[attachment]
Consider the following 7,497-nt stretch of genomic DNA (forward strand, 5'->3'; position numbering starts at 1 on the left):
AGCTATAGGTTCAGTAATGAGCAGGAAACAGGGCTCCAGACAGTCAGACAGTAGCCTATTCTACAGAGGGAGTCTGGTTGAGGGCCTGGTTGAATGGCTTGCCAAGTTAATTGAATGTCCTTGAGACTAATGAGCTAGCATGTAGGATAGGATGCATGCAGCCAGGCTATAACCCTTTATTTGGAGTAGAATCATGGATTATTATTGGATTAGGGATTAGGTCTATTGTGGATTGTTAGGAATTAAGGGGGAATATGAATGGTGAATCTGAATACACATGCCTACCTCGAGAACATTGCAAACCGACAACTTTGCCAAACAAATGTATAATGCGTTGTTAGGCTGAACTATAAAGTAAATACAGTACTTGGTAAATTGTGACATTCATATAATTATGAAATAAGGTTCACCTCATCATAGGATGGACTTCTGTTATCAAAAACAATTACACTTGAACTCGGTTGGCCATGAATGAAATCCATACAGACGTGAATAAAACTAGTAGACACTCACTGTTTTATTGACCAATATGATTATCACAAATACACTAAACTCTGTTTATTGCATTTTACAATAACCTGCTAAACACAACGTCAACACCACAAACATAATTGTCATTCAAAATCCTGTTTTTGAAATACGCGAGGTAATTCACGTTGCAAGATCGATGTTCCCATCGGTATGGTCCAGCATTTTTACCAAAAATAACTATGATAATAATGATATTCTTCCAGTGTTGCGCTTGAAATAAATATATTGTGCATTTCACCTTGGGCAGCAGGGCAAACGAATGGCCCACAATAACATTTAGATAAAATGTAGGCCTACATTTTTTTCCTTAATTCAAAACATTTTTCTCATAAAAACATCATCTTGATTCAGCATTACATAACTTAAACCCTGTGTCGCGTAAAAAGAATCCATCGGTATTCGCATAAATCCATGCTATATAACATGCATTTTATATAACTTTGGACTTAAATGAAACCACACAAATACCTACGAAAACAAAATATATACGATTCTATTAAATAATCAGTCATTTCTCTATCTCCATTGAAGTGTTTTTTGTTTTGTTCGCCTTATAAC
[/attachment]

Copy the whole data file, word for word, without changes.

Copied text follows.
Consider the following 7,497-nt stretch of genomic DNA (forward strand, 5'->3'; position numbering starts at 1 on the left):
AGCTATAGGTTCAGTAATGAGCAGGAAACAGGGCTCCAGACAGTCAGACAGTAGCCTATTCTACAGAGGGAGTCTGGTTGAGGGCCTGGTTGAATGGCTTGCCAAGTTAATTGAATGTCCTTGAGACTAATGAGCTAGCATGTAGGATAGGATGCATGCAGCCAGGCTATAACCCTTTATTTGGAGTAGAATCATGGATTATTATTGGATTAGGGATTAGGTCTATTGTGGATTGTTAGGAATTAAGGGGGAATATGAATGGTGAATCTGAATACACATGCCTACCTCGAGAACATTGCAAACCGACAACTTTGCCAAACAAATGTATAATGCGTTGTTAGGCTGAACTATAAAGTAAATACAGTACTTGGTAAATTGTGACATTCATATAATTATGAAATAAGGTTCACCTCATCATAGGATGGACTTCTGTTATCAAAAACAATTACACTTGAACTCGGTTGGCCATGAATGAAATCCATACAGACGTGAATAAAACTAGTAGACACTCACTGTTTTATTGACCAATATGATTATCACAAATACACTAAACTCTGTTTATTGCATTTTACAATAACCTGCTAAACACAACGTCAACACCACAAACATAATTGTCATTCAAAATCCTGTTTTTGAAATACGCGAGGTAATTCACGTTGCAAGATCGATGTTCCCATCGGTATGGTCCAGCATTTTTACCAAAAATAACTATGATAATAATGATATTCTTCCAGTGTTGCGCTTGAAATAAATATATTGTGCATTTCACCTTGGGCAGCAGGGCAAACGAATGGCCCACAATAACATTTAGATAAAATGTAGGCCTACATTTTTTTCCTTAATTCAAAACATTTTTCTCATAAAAACATCATCTTGATTCAGCATTACATAACTTAAACCCTGTGTCGCGTAAAAAGAATCCATCGGTATTCGCATAAATCCATGCTATATAACATGCATTTTATATAACTTTGGACTTAAATGAAACCACACAAATACCTACGAAAACAAAATATATACGATTCTATTAAATAATCAGTCATTTCTCTATCTCCATTGAAGTGTTTTTTGTTTTGTTCGCCTTATAAC